Recommended for your children from around 5 years upwards.
This is a fun new read for your kiddos who are moving on from those first easy chapter books to something a little more challenging. Imagine stirring up Paddington stories with Mr Popper’s Penguins with a good dash of Finding Nemo and just the tiniest hint of The Wrong Trousers, and you’ll be coming close. And in saying that, I am certainly not implying that this is derivative, merely that it reminds me strongly of all these stories with its fun and joyousness.
When the Stewart family visit London Zoo on a very gloomy winter’s afternoon the children are not very thrilled but certainly brighten up when they encounter a very endearing little penguin on their way out. When the children protest strenuously about leaving the penguin, and insisting that the bird accompany them home, Mrs Stewart kindly tells the little penguin he is always welcome at their home, in an effort to divert the kids. So, of course, the very next day there is a knock on the door and – lo and behold!- there is a penguin on the doorstep, complete with backpack.
As it turns out, Einstein is a penguin from Australia – ‘Sydney’ Zoo (well, that would actually be Taronga Zoo) to be exact and this smart little bird manages to convey to Imogen and Arthur, that he is here to find his much-loved friend, Isaac – who was whisked away with no due regard for comradely associations.
This is a story that is both funny and endearing as the children, especially would-be detective, Imogen, do their utmost to re-unite Einstein and Isaac – well, at least so each knows the other is safe and well.
It is both well-paced and ‘cute’ really and I foresee would be a big hit as a read-aloud – I would probably pitch it at Year 2s or 3s personally. Highly recommended for your younger readers from around 7 years upwards.
If you’ve read this blog before no doubt, you have noticed my immense admiration for the talent of Jackie French and, in particular, her outstanding historical fiction. Her seemingly effortless recreation of the past always has the power to transport the reader into the time and place of the narrative, allowing one to be fully immersed in the lives, dramas, despair and fortunes of the characters. I say seemingly effortless but I know the depth and breadth of research, background reading and investigation Jackie undertakes for each of her works and it is that which enriches her exploration and teasing out of hitherto unknown or ignored aspects.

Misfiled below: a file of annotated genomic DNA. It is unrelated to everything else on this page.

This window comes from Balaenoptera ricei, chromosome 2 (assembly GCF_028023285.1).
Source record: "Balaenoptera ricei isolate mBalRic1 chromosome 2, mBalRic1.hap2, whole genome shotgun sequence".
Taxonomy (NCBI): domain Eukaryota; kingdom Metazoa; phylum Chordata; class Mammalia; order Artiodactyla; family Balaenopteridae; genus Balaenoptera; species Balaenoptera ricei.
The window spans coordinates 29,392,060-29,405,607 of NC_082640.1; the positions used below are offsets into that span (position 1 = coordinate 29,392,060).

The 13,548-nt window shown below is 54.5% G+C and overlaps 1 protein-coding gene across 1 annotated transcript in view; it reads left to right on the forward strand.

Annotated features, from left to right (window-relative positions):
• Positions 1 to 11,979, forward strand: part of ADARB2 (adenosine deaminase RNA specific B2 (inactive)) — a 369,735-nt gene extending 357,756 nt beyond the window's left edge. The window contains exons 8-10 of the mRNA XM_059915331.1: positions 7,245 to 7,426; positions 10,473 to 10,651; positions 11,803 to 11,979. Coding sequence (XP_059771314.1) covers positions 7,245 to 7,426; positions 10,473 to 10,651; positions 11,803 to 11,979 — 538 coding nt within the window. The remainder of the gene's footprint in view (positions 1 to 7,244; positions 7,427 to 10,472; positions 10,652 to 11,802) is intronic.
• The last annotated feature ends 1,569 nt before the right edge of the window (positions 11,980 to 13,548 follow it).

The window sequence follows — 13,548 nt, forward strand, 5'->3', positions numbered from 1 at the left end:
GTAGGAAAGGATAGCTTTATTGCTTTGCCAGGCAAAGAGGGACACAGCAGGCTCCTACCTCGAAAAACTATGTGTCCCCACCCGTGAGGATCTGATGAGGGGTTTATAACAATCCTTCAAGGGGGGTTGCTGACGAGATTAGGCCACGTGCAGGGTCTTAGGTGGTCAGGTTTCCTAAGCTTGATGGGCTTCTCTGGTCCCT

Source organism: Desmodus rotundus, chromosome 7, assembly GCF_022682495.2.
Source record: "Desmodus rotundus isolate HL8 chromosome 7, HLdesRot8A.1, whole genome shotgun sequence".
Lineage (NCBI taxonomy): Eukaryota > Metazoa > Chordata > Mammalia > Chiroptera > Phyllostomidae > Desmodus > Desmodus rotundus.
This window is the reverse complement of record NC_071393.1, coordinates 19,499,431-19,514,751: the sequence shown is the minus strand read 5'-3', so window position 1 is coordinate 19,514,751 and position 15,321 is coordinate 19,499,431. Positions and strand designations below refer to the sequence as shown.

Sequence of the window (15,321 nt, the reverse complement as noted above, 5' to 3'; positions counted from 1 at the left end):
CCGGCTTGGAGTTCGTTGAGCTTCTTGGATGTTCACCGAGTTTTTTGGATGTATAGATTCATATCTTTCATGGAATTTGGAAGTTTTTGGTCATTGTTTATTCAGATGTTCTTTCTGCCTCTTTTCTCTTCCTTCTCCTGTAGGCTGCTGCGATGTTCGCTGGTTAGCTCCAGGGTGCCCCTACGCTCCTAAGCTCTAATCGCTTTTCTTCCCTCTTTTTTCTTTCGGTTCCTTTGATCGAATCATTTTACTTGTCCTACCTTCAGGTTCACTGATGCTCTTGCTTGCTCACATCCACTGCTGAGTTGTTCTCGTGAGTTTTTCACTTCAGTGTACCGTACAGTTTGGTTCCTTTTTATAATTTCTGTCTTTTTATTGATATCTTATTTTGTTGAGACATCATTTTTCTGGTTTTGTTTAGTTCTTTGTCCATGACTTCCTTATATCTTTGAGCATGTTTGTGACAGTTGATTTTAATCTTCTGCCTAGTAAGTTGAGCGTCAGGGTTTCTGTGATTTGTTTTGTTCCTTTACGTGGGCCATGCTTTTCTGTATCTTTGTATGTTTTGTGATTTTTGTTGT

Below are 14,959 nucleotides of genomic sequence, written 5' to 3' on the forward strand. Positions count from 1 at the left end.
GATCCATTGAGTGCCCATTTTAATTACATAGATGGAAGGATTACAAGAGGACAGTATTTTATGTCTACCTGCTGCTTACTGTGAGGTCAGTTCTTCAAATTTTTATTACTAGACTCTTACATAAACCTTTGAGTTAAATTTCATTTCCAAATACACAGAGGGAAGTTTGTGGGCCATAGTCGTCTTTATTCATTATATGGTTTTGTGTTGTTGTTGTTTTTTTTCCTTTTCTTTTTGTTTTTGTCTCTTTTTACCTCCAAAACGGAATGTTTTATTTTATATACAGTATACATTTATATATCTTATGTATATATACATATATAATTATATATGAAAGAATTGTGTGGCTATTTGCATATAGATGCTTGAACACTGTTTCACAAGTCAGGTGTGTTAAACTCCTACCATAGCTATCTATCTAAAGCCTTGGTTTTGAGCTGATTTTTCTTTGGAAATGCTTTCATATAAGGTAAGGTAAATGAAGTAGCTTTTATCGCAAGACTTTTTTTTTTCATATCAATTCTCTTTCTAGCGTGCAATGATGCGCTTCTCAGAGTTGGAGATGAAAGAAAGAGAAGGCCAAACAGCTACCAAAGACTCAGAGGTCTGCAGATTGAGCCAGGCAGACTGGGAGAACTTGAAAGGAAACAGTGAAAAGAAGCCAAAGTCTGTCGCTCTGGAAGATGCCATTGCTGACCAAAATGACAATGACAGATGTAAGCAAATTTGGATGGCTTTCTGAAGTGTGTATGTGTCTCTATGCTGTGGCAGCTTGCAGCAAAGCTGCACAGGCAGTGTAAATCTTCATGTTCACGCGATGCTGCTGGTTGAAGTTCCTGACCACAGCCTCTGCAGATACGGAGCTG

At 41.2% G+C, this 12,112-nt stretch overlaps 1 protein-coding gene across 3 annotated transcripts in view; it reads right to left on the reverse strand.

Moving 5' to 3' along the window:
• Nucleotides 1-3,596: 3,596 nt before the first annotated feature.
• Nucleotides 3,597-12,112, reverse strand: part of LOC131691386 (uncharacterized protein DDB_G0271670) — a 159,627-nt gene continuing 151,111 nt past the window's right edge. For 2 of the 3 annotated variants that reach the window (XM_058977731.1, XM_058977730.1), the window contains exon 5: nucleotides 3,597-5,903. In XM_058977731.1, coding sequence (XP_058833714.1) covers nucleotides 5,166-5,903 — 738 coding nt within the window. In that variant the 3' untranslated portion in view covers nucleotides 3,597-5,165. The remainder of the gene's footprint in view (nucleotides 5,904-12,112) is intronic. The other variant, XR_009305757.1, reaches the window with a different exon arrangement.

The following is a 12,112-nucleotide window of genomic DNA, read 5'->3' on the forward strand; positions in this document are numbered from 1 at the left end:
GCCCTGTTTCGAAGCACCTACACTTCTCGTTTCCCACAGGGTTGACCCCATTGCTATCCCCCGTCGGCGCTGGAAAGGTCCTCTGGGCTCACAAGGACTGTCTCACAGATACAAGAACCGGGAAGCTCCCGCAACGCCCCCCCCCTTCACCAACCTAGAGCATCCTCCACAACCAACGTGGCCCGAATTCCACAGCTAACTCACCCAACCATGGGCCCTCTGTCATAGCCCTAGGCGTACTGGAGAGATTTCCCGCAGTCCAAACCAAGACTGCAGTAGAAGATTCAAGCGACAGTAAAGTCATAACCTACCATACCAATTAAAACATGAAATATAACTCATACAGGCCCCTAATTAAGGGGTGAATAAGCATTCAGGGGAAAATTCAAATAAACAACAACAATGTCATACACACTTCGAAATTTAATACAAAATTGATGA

We share a love of colonial history and moreover, a fascination with the untold, forgotten or glossed-over facts of our nation’s, often, troubled past. Readers are well accustomed to the portrayal of white women in our early post-First Contact history and there is no doubt that there were many who deserve our respect and regard. Their resilience, stoicism, ingenuity as well physical and mental strength have earned their place in our canon. But those wives, daughters, and sisters managing a household on small holdings, supporting their menfolk (or possibly managing alone) or working for others in domestic service can surely not be the only types that deserve recognition.